Mount Vernon City Hall

MOUNT VERNON — Mount Vernon City Council postponed indefinitely a proposal to formally restructure the city's supervisory structure, opting instead to operate short-term under a temporary reorganizational format.

Safety-service Director Richard Dzik proposed the restructure, saying that it is the “right time to have this discussion” with the upcoming retirement of Dave Carpenter, superintendent of the public buildings and lands, parks, and cemetery departments. The restructure calls for creating a Director of Public Works position, three assistant directors, and a human resources manager.

In recommending postponement of the proposal, Councilmember Samantha Scoles, chair of the Employee and Community Relations Committee, said the city does not have a long-term plan for personnel.

“I am interested in coming up with a strategic plan for personnel to prioritize our personnel,” she said.

For the next few months, Tom Hinkle, streets superintendent, will serve as supervisor over all of the city departments. Dzik, who supported the postponement, said this arrangement “allows us to take somebody qualified for the Director of Public Works and get a feel for the landscape.” It also provides an opportunity to share resources across departments and evaluate the efficiency of a reorganization.

Council approved Dzik's request to change a part-time clerk position to full time to help offset Hinkle's added administrative duties. Dzik also suggested Hinkle be compensated at $70,000 a year in light of his extra duties. The approximate $100,000 saved through Carpenter's retirement will cover the added compensation for both positions.

Samantha Scoles 1 col

Councilmember Samantha Scoles

In previous discussions about the human resources manager position, council members noted the position is needed, but they were reluctant to commit funding in light of the city's current financial setback. Scoles reiterated the need for the position, saying it is “part of the bigger conversation picture we need to have,” but added that she preferred to see the HR position as separate legislation from the restructuring.

Scoles anticipates operating under the temporary restructure for three to six months while the city identifies a strategic plan for personnel.

In a financial update, Auditor Terry Scott said that through June 22, city revenue is down $1.21 million compared to his January estimate. While tax withholdings are still strong, corporate revenue is down, as are local government funds.

“Purchase power is not strong, and consumer confidence is quite frail,” he said, adding that a potential future recession could last 12 months.

The city received $266,829 through the federal CARES Act (Coronavirus Aid, Relief, and Economic Security Act) to help offset the cost of managing the COVID pandemic. Scott said the city has been “fronting the money” for activities such as fogging of city buildings, sanitation of public restrooms in the parks, personal protective equipment, and Plexiglas barriers to aid in social distancing.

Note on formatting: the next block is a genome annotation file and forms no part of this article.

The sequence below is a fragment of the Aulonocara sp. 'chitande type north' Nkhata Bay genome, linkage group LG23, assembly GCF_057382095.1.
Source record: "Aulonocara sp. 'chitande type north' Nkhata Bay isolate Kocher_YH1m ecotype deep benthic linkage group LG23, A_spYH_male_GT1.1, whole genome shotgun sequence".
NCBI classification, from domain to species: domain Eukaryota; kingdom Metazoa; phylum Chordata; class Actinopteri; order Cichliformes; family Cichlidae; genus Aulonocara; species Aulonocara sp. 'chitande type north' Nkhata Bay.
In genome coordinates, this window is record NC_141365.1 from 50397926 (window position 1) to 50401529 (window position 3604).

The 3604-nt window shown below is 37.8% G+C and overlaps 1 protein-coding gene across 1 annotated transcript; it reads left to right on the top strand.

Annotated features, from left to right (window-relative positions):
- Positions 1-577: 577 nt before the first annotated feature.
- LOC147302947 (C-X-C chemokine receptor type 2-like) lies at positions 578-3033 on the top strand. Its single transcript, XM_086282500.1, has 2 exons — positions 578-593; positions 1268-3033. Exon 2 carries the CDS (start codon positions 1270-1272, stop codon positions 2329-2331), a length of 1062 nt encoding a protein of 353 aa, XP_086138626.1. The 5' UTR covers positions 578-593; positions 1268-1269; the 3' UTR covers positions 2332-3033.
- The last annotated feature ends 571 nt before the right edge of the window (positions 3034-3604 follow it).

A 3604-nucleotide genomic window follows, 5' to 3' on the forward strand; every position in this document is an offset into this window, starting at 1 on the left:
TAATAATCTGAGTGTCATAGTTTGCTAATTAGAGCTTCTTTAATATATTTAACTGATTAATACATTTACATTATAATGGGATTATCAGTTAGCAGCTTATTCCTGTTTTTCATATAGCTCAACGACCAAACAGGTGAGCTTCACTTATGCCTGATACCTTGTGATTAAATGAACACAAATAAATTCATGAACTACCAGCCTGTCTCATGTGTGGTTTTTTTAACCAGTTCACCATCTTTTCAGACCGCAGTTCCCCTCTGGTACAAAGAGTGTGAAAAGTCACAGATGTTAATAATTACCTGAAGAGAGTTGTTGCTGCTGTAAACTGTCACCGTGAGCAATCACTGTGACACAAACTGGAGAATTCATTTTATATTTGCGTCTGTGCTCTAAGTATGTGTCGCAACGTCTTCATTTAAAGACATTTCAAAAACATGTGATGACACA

Council gave a second reading to legislation designating the city as Bee City USA Affiliate. As an affiliate, the city will work to create sustainable habitats for bees, decrease use of harmful pesticides and herbicides through an integrated pest management program that is friendly to bees and other pollinators, and create a committee to advocate for pollinators and educate the community about friendly herbicides and pesticides. The committee will raise the annual $200 renewal fee.

“This legislation gives the committee authority to create plans. It does not give it the authority to enforce whatever plans they create,” said Law Director Rob Broeren.

In other business, council:

  • Approved the appointment of William Smith and Tonya Boucher as regular members and Kate Aryanata as alternate member to the Zoning Board of Appeals
  • Approved the appointment of Pam Grassbaugh to the Library Board of Trustees
  • Authorized the safety-service director to enter into contract with Black Cat Sealing to crack seal Coshocton Avenue. Following its partnership paving program of Coshocton Avenue two years ago, the Ohio Department of Transportation requires the city to maintain the road in order to qualify for the next ODOT paving grant. The approximate $48,000 cost for sealing will come from the Coshocton Avenue TIF District (Tax Increment Financing).
  • Gave a first reading to legislation amending the city code relating to impounding vehicles

Council also heard suggestions from Christina Hambleton about local police reform. Her concerns include the use of profiling and holding officers accountable when abuse occurs.

Health Commissioner Julie Miller updated council on Knox Public Health activities relating to COVID. In Monday's drive-through testing in Centerburg, 175 individuals — some coming from as far away as Pickerington — were tested. She said KPH is researching why Knox County has had a low count of COVID cases and attributes it to local residents observing the stay-at-home order.

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